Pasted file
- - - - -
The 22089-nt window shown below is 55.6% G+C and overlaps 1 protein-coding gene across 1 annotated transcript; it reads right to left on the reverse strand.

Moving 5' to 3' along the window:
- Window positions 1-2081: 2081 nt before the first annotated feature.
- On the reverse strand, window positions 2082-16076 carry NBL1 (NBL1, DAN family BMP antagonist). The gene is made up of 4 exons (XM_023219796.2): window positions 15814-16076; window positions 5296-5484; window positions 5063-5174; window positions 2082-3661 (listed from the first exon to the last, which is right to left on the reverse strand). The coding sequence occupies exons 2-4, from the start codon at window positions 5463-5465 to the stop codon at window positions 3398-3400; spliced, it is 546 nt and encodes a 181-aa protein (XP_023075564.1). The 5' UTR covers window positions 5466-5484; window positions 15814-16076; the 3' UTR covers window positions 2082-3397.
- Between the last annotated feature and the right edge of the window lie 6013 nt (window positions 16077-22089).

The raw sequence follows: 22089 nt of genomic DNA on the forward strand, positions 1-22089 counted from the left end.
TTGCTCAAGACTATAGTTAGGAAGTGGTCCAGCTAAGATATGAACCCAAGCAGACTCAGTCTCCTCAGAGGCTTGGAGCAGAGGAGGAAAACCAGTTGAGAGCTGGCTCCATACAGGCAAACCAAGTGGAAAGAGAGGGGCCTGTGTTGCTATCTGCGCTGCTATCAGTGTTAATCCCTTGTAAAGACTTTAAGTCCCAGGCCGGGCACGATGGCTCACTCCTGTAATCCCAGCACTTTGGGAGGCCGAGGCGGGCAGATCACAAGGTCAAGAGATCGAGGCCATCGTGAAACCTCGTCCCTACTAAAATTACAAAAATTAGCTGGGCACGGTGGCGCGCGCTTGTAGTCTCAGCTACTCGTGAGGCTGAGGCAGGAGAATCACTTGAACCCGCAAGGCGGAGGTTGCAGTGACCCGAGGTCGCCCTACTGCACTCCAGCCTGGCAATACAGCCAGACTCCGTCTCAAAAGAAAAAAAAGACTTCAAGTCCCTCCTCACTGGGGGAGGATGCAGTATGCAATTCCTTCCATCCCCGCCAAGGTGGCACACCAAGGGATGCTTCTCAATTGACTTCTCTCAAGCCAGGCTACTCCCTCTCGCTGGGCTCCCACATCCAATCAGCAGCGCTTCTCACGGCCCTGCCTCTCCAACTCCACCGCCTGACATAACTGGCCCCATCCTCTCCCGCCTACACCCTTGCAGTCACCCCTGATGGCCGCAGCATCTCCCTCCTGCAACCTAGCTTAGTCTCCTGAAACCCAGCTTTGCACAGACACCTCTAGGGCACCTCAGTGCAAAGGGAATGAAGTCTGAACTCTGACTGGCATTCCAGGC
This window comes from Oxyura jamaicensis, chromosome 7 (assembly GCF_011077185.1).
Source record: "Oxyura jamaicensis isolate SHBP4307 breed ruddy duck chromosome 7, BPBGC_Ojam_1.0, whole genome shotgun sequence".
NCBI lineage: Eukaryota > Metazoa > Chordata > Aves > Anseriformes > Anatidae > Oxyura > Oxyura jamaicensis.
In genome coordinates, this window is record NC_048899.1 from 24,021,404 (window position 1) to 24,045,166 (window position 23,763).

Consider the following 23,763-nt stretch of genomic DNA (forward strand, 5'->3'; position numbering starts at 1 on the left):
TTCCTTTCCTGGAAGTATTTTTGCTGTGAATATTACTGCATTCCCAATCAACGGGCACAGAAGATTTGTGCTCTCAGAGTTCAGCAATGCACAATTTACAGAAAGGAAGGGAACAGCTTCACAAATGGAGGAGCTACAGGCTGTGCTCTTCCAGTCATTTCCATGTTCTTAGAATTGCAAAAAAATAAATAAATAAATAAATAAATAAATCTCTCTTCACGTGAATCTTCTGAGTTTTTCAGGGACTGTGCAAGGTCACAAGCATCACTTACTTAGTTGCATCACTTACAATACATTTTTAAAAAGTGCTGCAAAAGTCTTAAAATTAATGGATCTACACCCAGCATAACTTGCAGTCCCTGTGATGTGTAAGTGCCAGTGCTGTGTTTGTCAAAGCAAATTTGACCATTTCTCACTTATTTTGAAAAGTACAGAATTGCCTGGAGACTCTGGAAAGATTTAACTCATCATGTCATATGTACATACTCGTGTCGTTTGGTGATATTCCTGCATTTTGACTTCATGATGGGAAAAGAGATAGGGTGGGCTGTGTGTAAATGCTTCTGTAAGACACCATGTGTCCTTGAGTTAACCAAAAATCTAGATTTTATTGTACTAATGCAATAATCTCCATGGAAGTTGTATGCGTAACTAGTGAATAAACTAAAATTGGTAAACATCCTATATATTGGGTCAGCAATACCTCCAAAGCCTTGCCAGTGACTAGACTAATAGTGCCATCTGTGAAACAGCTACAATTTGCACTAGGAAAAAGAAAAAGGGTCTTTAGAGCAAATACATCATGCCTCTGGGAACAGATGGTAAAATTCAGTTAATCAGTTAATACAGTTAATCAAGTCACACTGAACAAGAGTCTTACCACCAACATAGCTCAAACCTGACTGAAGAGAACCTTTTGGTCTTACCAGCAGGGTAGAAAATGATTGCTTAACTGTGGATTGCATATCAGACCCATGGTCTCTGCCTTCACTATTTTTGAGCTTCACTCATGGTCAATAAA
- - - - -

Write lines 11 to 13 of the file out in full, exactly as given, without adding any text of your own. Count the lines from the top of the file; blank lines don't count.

In genome coordinates, this window is record NC_048899.1 from 24,021,404 (window position 1) to 24,045,166 (window position 23,763).

Consider the following 23,763-nt stretch of genomic DNA (forward strand, 5'->3'; position numbering starts at 1 on the left):
TTCCTTTCCTGGAAGTATTTTTGCTGTGAATATTACTGCATTCCCAATCAACGGGCACAGAAGATTTGTGCTCTCAGAGTTCAGCAATGCACAATTTACAGAAAGGAAGGGAACAGCTTCACAAATGGAGGAGCTACAGGCTGTGCTCTTCCAGTCATTTCCATGTTCTTAGAATTGCAAAAAAATAAATAAATAAATAAATAAATAAATCTCTCTTCACGTGAATCTTCTGAGTTTTTCAGGGACTGTGCAAGGTCACAAGCATCACTTACTTAGTTGCATCACTTACAATACATTTTTAAAAAGTGCTGCAAAAGTCTTAAAATTAATGGATCTACACCCAGCATAACTTGCAGTCCCTGTGATGTGTAAGTGCCAGTGCTGTGTTTGTCAAAGCAAATTTGACCATTTCTCACTTATTTTGAAAAGTACAGAATTGCCTGGAGACTCTGGAAAGATTTAACTCATCATGTCATATGTACATACTCGTGTCGTTTGGTGATATTCCTGCATTTTGACTTCATGATGGGAAAAGAGATAGGGTGGGCTGTGTGTAAATGCTTCTGTAAGACACCATGTGTCCTTGAGTTAACCAAAAATCTAGATTTTATTGTACTAATGCAATAATCTCCATGGAAGTTGTATGCGTAACTAGTGAATAAACTAAAATTGGTAAACATCCTATATATTGGGTCAGCAATACCTCCAAAGCCTTGCCAGTGACTAGACTAATAGTGCCATCTGTGAAACAGCTACAATTTGCACTAGGAAAAAGAAAAAGGGTCTTTAGAGCAAATACATCATGCCTCTGGGAACAGATGGTAAAATTCAGTTAATCAGTTAATACAGTTAATCAAGTCACACTGAACAAGAGTCTTACCACCAACATAGCTCAAACCTGACTGAAGAGAACCTTTTGGTCTTACCAGCAGGGTAGAAAATGATTGCTTAACTGTGGATTGCATATCAGACCCATGGTCTCTGCCTTCACTATTTTTGAGCTTCACTCATGGTCAATAAA